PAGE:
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BT Ramps Up Its FTTX SpeedsBT Ramps Up Its FTTX Speeds

BT's Openreach access network division says it will be offering FTTP speeds of up to 300 Mbit/s and doubling its FTTC speeds to 80 Mbit/s

October 5, 2011

4 Min Read
BT Ramps Up Its FTTX Speeds

While other European incumbents get agitated with the European Commission's Neelie Kroes over her plans to boost fiber access network investments across the continent, BT Group plc (NYSE: BT; London: BTA) is forging ahead with its fiber rollout and is set to unveil a 300Mbit/s downstream service in about six months' time. (See Euronews: Kroes Plan Is Krazy, Say Telcos.)

The operator's Openreach access network division, which provides fixed broadband services to the U.K.'s retail ISPs (including its sister division, BT Retail), expects to make its fiber-to-the-premises (FTTP) services, also known as Generic Ethernet Access over FTTP (GEA-FTTP), available from Oct. 31 in at least six local markets around the U.K. (See BT's Openreach Launches FTTP.)

Initial downstream peak speeds will be 110 Mbit/s with 30 Mbit/s upstream, but by Spring 2012 (so, any time from March to June) that speed will be ratcheted up to 300 Mbit/s downstream. The operator is also trialing a 1Gbit/s downstream link in the eastern county of Suffolk, near to its Martlesham R&D facilities.

The move is part of BT's £2.5 billion (US$3.9 billion) investment in what it calls "superfast" broadband, though the majority of its rollout is fiber-to-the-curb (FTTC), with copper tails running from remote DSLAMs, not fiber all the way to the customer. (See BT Ramps FTTx Plans, Turns a Profit.)

But even its FTTC offer is getting a boost. BT says it has been given clearance to use different frequencies that, starting some time in 2012, will allow it to increase the maximum speed of its FTTC downstream service to 80 Mbit/s from 40 Mbit/s.

BT currently offers its FTTC service in U.K. markets passing 5 million homes, about 20 percent of the total. In mid-September it announced that a further 114 local exchange areas are being upgraded for FTTC provision during the coming year, taking the total to 1,243 of BT's total 5,600 local exchanges that will have been upgraded. By 2015, BT plans to make its FTTC/FTTP services available to 66 percent of British homes.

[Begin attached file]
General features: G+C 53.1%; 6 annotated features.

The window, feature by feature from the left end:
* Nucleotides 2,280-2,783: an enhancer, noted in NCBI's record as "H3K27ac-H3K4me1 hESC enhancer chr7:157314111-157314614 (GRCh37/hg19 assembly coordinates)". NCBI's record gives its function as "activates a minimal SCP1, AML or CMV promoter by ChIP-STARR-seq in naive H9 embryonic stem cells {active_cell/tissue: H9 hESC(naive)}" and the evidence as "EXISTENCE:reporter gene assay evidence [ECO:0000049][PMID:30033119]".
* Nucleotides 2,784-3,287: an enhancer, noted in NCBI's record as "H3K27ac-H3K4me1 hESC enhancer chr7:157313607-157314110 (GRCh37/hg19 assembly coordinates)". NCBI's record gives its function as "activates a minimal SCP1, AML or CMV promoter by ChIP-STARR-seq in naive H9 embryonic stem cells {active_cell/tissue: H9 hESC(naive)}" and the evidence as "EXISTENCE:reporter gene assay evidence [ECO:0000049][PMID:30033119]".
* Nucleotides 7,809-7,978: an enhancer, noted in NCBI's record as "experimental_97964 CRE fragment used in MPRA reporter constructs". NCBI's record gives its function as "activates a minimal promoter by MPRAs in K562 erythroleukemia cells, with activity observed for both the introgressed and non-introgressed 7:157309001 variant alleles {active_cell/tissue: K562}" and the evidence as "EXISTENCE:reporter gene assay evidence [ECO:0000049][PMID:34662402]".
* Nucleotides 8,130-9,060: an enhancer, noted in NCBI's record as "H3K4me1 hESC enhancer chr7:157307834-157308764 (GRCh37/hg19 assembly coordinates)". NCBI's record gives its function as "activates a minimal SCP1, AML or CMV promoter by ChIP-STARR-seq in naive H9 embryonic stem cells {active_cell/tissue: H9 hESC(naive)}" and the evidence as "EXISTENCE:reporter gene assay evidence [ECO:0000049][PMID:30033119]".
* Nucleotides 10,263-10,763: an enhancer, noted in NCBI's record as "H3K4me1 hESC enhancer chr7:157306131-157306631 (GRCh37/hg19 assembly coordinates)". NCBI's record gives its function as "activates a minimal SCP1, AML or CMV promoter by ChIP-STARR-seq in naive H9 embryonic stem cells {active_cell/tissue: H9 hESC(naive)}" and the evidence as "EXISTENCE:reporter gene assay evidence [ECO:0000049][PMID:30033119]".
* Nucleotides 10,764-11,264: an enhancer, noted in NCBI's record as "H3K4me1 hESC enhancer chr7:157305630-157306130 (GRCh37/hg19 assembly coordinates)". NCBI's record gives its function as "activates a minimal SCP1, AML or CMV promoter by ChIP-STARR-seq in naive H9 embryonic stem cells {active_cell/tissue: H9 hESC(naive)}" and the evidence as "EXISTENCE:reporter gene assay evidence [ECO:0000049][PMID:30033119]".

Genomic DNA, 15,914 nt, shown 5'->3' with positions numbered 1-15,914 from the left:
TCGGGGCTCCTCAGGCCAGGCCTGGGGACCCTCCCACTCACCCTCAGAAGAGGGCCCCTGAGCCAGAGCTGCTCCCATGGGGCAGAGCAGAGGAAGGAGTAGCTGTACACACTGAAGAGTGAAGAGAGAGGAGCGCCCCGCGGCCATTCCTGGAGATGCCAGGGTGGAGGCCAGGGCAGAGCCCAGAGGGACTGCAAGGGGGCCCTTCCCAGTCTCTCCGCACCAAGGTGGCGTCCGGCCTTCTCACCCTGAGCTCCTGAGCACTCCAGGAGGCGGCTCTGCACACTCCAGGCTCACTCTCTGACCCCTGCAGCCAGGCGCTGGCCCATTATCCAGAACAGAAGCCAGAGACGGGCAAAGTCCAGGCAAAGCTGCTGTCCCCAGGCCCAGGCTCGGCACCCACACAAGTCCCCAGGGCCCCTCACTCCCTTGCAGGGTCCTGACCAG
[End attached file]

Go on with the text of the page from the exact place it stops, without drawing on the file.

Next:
The operator's broadband access infrastructure suppliers for these upgrades are Huawei Technologies Co. Ltd. (a long-time access supplier) and ECI Telecom Ltd. , which joined the broadband upgrade program more recently. (See ECI Opens Up on BT.)

BT is keen to be seen as offering broadband connectivity better than fierce cable operator rival Virgin Media Inc. (Nasdaq: VMED), which has been deploying Docsis 3.0 technology to offer commercial 100Mbit/s services while trialing services of even greater speeds. (See Virgin Widens 100-Meg Footprint, Tests 1.5-Gig .)

The key issue is that BT's new FTTC infrastructure can actually deliver average downstream speeds quite close to the advertised maximum, something that Virgin Media has been doing for a while. A recent report from regulator Ofcom showed that while the cable company continues to deliver the speeds it advertises with its 30 Mbit/s service, BT has been achieving a creditable average downstream speed of 34 Mbit/s with its FTTC offer (sold as "Infinity broadband") that advertises a maximum of 40 Mbit/s. (See UK Broadband Not So Fast.)

However, regular DSL services (over copper lines running from local exchanges) fare much worse, with broadband services marketed at "up to" 24 Mbit/s delivering on average only 6.6 Mbit/s.

Virgin Media has been advertising its services aggressively during the past year or so and has built its broadband customer base to more than 4 million, compared with BT Retail's 5.8 million. Currently, just 200,000 of those BT broadband customers have signed up to the FTTC Infinity service.

Clearly, though, BT is getting much better results from its new broadband infrastructure and, most likely, greater customer satisfaction and an increased opportunity to sell value-added services that require significant bandwidth, such as high-definition on-demand video. Accelerating its broadband upgrades and boosting its speeds clearly makes sense for the incumbent operator, especially in the face of intense competition for triple play customers.

— Ray Le Maistre, International Managing Editor, Light Reading

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